There’s no way to do that at the moment. I’ll work on that feature for the next version. A full implementation would have to check a lot of different scenarios, but for your purposes I can probably cook up something quick and dirty. I’ll email you later!

    • Stephanie

      OK, Scott, here’s a modification of the plugin that should prevent authors and contributors from editing their own audit fields. If this works for you, I’ll work on polishing these changes for the next version of the plugin.

      http://stephanieleary.com/downloads/content-audit-mod.zip

      This also includes a template tag for the notes. Just uncheck the option to display them on the options screen, and insert content_audit_notes($echo); where you want to display them. The $echo argument is optional; if it’s set to false, the function will return the notes for use in a string or something rather than echoing them to the screen.

      • Thank you. Thank is exactly what I needed. Now I can have editors or administrators audit the posts without fear of authors entering incorrect data.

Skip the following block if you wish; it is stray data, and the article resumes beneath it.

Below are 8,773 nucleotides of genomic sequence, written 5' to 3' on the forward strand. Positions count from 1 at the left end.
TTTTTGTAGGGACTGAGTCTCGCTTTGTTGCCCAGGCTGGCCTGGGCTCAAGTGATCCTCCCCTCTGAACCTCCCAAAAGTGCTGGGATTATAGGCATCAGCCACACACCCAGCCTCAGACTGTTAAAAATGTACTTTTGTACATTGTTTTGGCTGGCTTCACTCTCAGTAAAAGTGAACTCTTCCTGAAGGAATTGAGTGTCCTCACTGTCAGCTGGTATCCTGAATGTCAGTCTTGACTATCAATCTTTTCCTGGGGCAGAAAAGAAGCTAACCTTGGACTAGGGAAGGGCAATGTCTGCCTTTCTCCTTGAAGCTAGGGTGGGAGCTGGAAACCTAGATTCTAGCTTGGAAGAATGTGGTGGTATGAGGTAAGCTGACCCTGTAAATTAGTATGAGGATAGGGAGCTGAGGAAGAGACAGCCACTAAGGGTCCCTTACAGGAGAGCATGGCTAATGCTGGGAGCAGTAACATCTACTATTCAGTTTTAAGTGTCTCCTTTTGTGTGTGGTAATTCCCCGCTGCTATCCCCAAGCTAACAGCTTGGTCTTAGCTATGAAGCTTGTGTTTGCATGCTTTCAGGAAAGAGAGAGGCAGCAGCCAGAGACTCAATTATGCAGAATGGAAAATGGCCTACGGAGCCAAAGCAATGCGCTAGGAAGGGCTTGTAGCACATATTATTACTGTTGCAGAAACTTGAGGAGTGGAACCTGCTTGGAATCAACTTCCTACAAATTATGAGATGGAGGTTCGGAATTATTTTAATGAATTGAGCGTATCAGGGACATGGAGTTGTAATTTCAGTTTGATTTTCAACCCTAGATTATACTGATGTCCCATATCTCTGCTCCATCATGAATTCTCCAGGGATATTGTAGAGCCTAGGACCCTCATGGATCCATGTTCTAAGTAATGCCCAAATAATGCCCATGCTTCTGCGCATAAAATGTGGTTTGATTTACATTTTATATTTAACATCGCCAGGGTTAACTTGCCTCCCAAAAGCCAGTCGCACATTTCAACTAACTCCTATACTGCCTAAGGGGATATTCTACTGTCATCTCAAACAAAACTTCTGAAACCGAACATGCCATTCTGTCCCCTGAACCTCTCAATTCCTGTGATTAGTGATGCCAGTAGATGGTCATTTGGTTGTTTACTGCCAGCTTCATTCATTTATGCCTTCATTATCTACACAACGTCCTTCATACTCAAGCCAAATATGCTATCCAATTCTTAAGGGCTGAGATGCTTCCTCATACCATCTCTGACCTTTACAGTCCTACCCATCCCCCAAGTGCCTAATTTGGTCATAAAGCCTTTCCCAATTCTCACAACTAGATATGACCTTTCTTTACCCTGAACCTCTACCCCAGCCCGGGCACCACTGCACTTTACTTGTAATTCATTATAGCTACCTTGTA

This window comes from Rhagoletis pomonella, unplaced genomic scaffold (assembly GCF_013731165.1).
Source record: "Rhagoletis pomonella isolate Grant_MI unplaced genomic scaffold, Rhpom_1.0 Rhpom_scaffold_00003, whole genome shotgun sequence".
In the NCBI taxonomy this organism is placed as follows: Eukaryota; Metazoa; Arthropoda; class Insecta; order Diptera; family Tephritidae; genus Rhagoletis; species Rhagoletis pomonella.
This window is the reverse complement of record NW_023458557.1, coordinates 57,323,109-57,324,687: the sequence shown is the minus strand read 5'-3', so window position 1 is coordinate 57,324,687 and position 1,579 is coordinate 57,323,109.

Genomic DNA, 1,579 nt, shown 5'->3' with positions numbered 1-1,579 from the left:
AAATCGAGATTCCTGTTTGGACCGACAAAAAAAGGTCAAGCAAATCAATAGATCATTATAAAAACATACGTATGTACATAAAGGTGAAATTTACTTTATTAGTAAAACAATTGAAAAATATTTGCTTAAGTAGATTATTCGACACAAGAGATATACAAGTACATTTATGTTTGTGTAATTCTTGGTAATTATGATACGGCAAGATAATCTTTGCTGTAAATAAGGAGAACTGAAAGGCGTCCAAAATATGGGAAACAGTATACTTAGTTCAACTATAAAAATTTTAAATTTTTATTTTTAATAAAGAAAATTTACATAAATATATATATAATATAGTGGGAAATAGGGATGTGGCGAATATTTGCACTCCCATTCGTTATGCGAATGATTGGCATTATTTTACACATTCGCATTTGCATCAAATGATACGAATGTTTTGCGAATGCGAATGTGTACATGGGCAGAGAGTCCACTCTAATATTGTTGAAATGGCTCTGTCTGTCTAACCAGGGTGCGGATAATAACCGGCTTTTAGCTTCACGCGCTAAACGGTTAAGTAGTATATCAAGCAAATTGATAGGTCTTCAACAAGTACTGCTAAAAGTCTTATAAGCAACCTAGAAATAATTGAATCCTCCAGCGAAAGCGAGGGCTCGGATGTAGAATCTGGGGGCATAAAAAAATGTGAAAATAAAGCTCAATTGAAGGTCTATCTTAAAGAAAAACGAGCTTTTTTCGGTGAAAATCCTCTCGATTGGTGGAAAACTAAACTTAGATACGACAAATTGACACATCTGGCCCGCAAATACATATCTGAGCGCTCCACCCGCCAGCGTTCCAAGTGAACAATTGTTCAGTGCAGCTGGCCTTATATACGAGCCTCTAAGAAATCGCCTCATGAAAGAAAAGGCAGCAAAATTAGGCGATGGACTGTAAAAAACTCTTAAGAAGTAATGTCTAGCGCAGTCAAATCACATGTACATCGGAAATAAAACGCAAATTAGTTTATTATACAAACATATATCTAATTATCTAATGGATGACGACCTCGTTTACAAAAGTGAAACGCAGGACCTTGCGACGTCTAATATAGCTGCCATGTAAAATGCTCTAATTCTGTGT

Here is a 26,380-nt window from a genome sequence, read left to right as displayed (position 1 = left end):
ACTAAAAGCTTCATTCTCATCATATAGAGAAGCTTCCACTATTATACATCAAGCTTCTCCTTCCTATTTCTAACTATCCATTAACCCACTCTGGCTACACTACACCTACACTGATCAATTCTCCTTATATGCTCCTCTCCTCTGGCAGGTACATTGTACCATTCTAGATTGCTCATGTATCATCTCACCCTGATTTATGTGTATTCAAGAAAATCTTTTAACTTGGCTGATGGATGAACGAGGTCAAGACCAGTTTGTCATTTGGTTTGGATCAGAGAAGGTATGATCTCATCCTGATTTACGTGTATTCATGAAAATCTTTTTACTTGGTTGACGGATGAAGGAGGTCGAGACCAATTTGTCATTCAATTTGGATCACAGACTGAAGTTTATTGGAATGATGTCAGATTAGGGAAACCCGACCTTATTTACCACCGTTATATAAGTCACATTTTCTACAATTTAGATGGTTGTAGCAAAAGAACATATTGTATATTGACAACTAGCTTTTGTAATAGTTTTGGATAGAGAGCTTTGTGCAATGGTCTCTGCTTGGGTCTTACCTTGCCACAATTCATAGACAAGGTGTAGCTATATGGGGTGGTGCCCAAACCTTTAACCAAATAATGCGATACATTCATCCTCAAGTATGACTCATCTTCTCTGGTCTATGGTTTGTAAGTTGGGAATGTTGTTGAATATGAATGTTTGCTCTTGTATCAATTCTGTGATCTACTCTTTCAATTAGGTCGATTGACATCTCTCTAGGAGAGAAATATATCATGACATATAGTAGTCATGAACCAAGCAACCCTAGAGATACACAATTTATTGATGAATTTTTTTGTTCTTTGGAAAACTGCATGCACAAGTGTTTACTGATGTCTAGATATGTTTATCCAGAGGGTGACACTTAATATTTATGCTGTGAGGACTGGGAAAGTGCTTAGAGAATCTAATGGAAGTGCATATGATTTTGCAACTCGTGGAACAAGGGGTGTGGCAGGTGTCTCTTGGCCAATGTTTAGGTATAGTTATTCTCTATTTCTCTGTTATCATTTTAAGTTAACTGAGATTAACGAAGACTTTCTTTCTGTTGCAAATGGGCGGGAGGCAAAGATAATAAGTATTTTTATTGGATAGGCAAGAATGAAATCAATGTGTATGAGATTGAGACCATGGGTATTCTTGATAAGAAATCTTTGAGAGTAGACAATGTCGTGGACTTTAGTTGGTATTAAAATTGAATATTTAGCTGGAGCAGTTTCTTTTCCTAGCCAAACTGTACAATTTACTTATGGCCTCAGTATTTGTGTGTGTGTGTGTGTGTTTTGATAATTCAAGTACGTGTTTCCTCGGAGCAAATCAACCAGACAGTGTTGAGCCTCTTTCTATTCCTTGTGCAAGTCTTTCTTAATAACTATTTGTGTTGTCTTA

Ideally, there should be some tags they can change, and some that they can’t. For example, if I mark something as “needs editing” or “auto-generated” it would be nice to allow the author to uncheck that and resubmit it. But they should not be able to be check certain items like Proofread and Reviewed.

        I am not sure how to best handle this, so for the moment, preventing authors from editing the audit meta is the best solution. Maybe I need to have items that the authors are allowed to uncheck in the current content-audit, while coming up with some other way to indicate that an editor or administrator has reviewed it and/or approves it.

        What do you think?